Thursday December 14, 2017

Air purifiers a good way to stay away from major respiratory diseases: Doctors

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New Delhi: In order to prevent respiratory diseases caused by indoor air pollution, doctors suggest people to install air purifiers at home which can prove helpful in preventing them.

According to doctors, air purifiers are becoming more reliable for people in cities because pollutants released indoors were 1,000 times more likely to reach the lungs than pollutants released outdoors.

More than 5.5 million people worldwide die prematurely every year due to household and outdoor air pollution, and India and China together account for 55 percent of these deaths, research has found.

Air pollution has come up as one of the major health challenges of modern Indian cities. With increasing respiratory problems, it is now important to know about pollutants, and their health hazards.

“Air purifiers are emerging as a good way to stay away from major respiratory diseases caused by indoor air pollution,” said Raj Kumar, head of respiratory allergy and applied immunology at Vallabhbhai Patel Chest Institute.

He said recent studies have revealed the strong link between major respiratory and lung diseases due to air pollution, which clearly indicated the need to cut down the sources of indoor air pollution.

With the World Health Organization (WHO) declaring air quality of Indian metropolitan cities as the worst in the world, healthcare professionals are registering a sharp rise in respiratory problems, especially in immuno-compromised population like children, elderly and people with health issues or malnutrition.

Himanshu Garg, head of respiratory and critical care at Artemis Hospital, said: “In India, we have a long-standing tradition of burning of ‘incense sticks’ and ‘dhoop’ that could increase the concentration of particulate matter (PM) by about 15 times more than the permitted levels.”

“Smoke emitted by these releases harmful pollutants. Along with this, smoke from tobacco and cooking and dust from carpets, furniture and curtains, etc. add to the indoor air pollution.”

“Health problems caused can be reduced by installing air purifiers, which bring down the percentage of pollutants in the air,” said Garg. (IANS, Image source: austinair.com)

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WHO launches a new global effort to end TB by 2030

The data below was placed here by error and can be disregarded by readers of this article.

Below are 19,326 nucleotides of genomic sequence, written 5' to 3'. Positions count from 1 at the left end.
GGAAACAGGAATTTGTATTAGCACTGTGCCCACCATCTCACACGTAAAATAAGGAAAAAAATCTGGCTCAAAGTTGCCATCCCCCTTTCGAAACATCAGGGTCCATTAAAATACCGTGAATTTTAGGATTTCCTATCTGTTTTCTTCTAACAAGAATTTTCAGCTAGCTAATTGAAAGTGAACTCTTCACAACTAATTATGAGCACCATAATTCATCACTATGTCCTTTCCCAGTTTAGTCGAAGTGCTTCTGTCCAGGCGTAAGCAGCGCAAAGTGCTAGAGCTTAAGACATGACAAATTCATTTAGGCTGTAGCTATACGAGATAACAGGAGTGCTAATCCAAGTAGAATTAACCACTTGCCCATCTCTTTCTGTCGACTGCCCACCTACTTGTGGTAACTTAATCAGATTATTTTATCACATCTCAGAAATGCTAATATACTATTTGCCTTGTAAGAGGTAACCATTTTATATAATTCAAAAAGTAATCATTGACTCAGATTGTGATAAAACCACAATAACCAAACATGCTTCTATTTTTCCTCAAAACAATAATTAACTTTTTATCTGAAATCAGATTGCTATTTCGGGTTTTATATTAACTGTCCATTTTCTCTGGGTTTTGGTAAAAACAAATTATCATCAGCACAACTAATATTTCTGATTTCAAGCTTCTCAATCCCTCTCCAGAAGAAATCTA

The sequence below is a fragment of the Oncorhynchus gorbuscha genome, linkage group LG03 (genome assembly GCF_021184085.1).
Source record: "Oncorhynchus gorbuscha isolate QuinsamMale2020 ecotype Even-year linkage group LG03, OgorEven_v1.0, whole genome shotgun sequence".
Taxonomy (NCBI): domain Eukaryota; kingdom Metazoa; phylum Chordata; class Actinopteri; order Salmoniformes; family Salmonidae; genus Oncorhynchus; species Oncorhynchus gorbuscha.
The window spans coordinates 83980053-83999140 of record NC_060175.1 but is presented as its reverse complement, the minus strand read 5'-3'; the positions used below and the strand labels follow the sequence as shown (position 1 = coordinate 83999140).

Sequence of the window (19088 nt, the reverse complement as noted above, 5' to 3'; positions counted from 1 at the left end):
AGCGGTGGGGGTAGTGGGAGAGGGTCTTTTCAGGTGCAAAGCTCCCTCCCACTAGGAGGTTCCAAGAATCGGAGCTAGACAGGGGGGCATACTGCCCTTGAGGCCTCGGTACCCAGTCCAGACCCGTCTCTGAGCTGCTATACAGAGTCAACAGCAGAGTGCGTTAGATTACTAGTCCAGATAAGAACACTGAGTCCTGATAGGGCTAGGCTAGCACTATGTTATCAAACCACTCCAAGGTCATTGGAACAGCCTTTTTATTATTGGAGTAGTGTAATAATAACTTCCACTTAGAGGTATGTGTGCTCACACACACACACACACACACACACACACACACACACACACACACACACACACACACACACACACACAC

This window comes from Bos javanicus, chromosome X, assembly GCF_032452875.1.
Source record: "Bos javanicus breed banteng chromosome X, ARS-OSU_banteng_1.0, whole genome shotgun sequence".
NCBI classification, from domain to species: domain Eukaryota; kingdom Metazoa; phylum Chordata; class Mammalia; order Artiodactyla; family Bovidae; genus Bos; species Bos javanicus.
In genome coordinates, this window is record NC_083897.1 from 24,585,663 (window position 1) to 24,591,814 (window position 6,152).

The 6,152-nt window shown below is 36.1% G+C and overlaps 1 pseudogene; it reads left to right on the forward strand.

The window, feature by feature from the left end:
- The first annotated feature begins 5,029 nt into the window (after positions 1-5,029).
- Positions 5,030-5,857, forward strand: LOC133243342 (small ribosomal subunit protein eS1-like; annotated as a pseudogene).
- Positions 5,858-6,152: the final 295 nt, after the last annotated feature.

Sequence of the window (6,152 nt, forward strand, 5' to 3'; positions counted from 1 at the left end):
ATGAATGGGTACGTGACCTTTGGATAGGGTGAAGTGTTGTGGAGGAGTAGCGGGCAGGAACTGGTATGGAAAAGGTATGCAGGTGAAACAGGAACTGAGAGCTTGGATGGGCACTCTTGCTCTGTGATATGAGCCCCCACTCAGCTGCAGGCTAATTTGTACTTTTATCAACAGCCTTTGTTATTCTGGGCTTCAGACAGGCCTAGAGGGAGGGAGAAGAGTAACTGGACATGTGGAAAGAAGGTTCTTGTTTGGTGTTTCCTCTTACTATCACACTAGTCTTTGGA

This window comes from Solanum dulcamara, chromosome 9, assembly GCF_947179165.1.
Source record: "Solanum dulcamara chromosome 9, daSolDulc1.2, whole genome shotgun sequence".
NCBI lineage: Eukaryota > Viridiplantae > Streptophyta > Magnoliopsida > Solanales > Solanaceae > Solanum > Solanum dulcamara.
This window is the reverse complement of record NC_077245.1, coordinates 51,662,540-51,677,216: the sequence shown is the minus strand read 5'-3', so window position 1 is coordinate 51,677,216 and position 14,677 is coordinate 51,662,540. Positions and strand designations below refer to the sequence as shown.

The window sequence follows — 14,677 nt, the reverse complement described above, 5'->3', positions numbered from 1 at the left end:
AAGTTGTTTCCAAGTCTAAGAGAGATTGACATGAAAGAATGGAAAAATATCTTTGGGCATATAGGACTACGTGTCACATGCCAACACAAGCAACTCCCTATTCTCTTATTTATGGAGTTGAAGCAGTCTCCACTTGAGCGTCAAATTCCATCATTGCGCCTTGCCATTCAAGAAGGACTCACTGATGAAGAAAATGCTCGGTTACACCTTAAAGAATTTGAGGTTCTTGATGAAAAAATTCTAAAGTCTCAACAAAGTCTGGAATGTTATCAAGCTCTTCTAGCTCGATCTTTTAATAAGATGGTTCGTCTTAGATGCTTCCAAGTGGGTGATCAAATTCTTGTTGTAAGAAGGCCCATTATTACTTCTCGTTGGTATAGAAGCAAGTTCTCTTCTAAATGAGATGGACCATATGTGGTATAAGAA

The announcement was made in the Global Ministerial Conference in Moscow.

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WHO will start working towards ending Tuberculosis
Dr. Simon Angelo (L) examines Iman Steven suffering from tuberculosis, held by her mother (R) at the hospital of Doctors Without Borders (MSF), June 15, 2016, at the Protection of Civilians (PoC) site in Malakal, South Sudan. VOA

Delegates from 114 countries have agreed to take urgent action to end tuberculosis (TB) by 2030, the WHO said.

The announcement on Friday came as the delegates gathered in Moscow for the first WHO global ministerial conference on ending tuberculosis, Xinhua news agency reported.

The delegates promised to achieve strengthen health systems and improve access to the people regarding TB prevention and care so that no one is left behind.

They also agreed to mobilize sufficient and sustainable financing through increased domestic and international investments to close gaps in implementation and research.

Resources are expected to advance research and development of new tools to diagnose, treat and prevent TB, and to build accountability through a framework to track and review progress on ending TB.

“Today marks a critical landmark in the fight to end TB,” said World Health Organisation (WHO) Director-General Tedros Adhanom Ghebreyesus.

“It signals a long overdue global commitment to stop the death and suffering caused by this ancient killer.”

Though global efforts to combat TB have saved an estimated 53 million lives since 2000 and reduced the TB mortality rate by 37 per cent, progress in many countries has stalled, global targets are off-track and persistent gaps remain in TB care and prevention, according to the WHO.

As a result, TB still kills more people than any other infectious disease. Due to its antimicrobial resistance, TB is also the leading killer of people with HIV.